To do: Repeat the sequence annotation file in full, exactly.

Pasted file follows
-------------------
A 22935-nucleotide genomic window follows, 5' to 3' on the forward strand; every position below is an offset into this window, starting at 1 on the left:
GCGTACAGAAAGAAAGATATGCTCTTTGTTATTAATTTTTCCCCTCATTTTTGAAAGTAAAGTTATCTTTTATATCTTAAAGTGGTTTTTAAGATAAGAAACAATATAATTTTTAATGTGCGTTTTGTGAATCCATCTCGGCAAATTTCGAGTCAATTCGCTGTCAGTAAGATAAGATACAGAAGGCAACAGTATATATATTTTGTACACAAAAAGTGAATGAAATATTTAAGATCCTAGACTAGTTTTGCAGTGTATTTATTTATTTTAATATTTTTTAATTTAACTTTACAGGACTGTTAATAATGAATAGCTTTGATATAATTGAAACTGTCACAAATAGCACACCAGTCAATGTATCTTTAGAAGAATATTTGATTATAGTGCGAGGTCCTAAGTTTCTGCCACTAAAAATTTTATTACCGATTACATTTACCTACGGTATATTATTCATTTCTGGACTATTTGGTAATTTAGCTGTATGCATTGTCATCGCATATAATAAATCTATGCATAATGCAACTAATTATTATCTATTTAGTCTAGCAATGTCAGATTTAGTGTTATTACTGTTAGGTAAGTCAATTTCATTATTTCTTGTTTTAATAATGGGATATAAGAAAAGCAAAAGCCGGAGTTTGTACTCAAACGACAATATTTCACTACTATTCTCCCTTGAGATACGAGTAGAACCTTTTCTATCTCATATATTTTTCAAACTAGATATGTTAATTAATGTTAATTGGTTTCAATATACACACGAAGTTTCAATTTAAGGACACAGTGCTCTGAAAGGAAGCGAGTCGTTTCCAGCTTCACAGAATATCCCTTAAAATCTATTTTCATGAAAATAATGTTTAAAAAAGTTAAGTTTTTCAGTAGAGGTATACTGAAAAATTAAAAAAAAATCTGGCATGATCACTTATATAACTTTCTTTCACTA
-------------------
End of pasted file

A 22935-nucleotide genomic window follows, 5' to 3' on the forward strand; every position below is an offset into this window, starting at 1 on the left:
GCGTACAGAAAGAAAGATATGCTCTTTGTTATTAATTTTTCCCCTCATTTTTGAAAGTAAAGTTATCTTTTATATCTTAAAGTGGTTTTTAAGATAAGAAACAATATAATTTTTAATGTGCGTTTTGTGAATCCATCTCGGCAAATTTCGAGTCAATTCGCTGTCAGTAAGATAAGATACAGAAGGCAACAGTATATATATTTTGTACACAAAAAGTGAATGAAATATTTAAGATCCTAGACTAGTTTTGCAGTGTATTTATTTATTTTAATATTTTTTAATTTAACTTTACAGGACTGTTAATAATGAATAGCTTTGATATAATTGAAACTGTCACAAATAGCACACCAGTCAATGTATCTTTAGAAGAATATTTGATTATAGTGCGAGGTCCTAAGTTTCTGCCACTAAAAATTTTATTACCGATTACATTTACCTACGGTATATTATTCATTTCTGGACTATTTGGTAATTTAGCTGTATGCATTGTCATCGCATATAATAAATCTATGCATAATGCAACTAATTATTATCTATTTAGTCTAGCAATGTCAGATTTAGTGTTATTACTGTTAGGTAAGTCAATTTCATTATTTCTTGTTTTAATAATGGGATATAAGAAAAGCAAAAGCCGGAGTTTGTACTCAAACGACAATATTTCACTACTATTCTCCCTTGAGATACGAGTAGAACCTTTTCTATCTCATATATTTTTCAAACTAGATATGTTAATTAATGTTAATTGGTTTCAATATACACACGAAGTTTCAATTTAAGGACACAGTGCTCTGAAAGGAAGCGAGTCGTTTCCAGCTTCACAGAATATCCCTTAAAATCTATTTTCATGAAAATAATGTTTAAAAAAGTTAAGTTTTTCAGTAGAGGTATACTGAAAAATTAAAAAAAAATCTGGCATGATCACTTATATAACTTTCTTTCACTA